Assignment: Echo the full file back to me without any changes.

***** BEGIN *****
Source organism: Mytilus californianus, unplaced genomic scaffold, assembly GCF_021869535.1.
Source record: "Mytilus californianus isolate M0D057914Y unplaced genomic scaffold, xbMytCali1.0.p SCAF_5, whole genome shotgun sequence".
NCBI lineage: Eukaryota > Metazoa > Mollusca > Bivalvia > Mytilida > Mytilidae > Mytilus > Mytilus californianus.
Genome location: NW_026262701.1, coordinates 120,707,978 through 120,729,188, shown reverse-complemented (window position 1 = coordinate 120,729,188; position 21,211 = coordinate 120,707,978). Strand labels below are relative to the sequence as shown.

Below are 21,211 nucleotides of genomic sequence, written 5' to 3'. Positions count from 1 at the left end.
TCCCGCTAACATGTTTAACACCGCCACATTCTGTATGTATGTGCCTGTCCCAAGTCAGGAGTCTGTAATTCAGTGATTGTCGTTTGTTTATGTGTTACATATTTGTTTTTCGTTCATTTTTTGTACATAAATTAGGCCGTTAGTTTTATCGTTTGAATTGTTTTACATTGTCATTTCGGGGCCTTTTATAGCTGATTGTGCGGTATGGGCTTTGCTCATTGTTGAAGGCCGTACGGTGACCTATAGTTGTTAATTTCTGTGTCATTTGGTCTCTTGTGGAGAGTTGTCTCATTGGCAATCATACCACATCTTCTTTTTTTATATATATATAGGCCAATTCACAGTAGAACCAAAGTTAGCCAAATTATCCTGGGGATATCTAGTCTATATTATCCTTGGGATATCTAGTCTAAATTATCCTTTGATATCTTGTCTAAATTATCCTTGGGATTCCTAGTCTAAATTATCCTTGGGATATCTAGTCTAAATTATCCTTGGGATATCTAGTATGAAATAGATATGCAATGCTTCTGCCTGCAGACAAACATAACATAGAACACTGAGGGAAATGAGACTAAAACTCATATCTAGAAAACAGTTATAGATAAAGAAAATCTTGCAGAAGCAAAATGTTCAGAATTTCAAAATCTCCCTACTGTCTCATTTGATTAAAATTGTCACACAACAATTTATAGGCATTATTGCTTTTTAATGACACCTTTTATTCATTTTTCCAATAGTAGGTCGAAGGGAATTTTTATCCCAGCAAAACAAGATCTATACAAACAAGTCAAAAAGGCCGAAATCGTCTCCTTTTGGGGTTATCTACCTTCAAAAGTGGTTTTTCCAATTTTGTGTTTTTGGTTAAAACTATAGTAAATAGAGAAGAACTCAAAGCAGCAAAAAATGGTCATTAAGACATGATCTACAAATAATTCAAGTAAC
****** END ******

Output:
Source organism: Mytilus californianus, unplaced genomic scaffold, assembly GCF_021869535.1.
Source record: "Mytilus californianus isolate M0D057914Y unplaced genomic scaffold, xbMytCali1.0.p SCAF_5, whole genome shotgun sequence".
NCBI lineage: Eukaryota > Metazoa > Mollusca > Bivalvia > Mytilida > Mytilidae > Mytilus > Mytilus californianus.
Genome location: NW_026262701.1, coordinates 120,707,978 through 120,729,188, shown reverse-complemented (window position 1 = coordinate 120,729,188; position 21,211 = coordinate 120,707,978). Strand labels below are relative to the sequence as shown.

Below are 21,211 nucleotides of genomic sequence, written 5' to 3'. Positions count from 1 at the left end.
TCCCGCTAACATGTTTAACACCGCCACATTCTGTATGTATGTGCCTGTCCCAAGTCAGGAGTCTGTAATTCAGTGATTGTCGTTTGTTTATGTGTTACATATTTGTTTTTCGTTCATTTTTTGTACATAAATTAGGCCGTTAGTTTTATCGTTTGAATTGTTTTACATTGTCATTTCGGGGCCTTTTATAGCTGATTGTGCGGTATGGGCTTTGCTCATTGTTGAAGGCCGTACGGTGACCTATAGTTGTTAATTTCTGTGTCATTTGGTCTCTTGTGGAGAGTTGTCTCATTGGCAATCATACCACATCTTCTTTTTTTATATATATATAGGCCAATTCACAGTAGAACCAAAGTTAGCCAAATTATCCTGGGGATATCTAGTCTATATTATCCTTGGGATATCTAGTCTAAATTATCCTTTGATATCTTGTCTAAATTATCCTTGGGATTCCTAGTCTAAATTATCCTTGGGATATCTAGTCTAAATTATCCTTGGGATATCTAGTATGAAATAGATATGCAATGCTTCTGCCTGCAGACAAACATAACATAGAACACTGAGGGAAATGAGACTAAAACTCATATCTAGAAAACAGTTATAGATAAAGAAAATCTTGCAGAAGCAAAATGTTCAGAATTTCAAAATCTCCCTACTGTCTCATTTGATTAAAATTGTCACACAACAATTTATAGGCATTATTGCTTTTTAATGACACCTTTTATTCATTTTTCCAATAGTAGGTCGAAGGGAATTTTTATCCCAGCAAAACAAGATCTATACAAACAAGTCAAAAAGGCCGAAATCGTCTCCTTTTGGGGTTATCTACCTTCAAAAGTGGTTTTTCCAATTTTGTGTTTTTGGTTAAAACTATAGTAAATAGAGAAGAACTCAAAGCAGCAAAAAATGGTCATTAAGACATGATCTACAAATAATTCAAGTAAC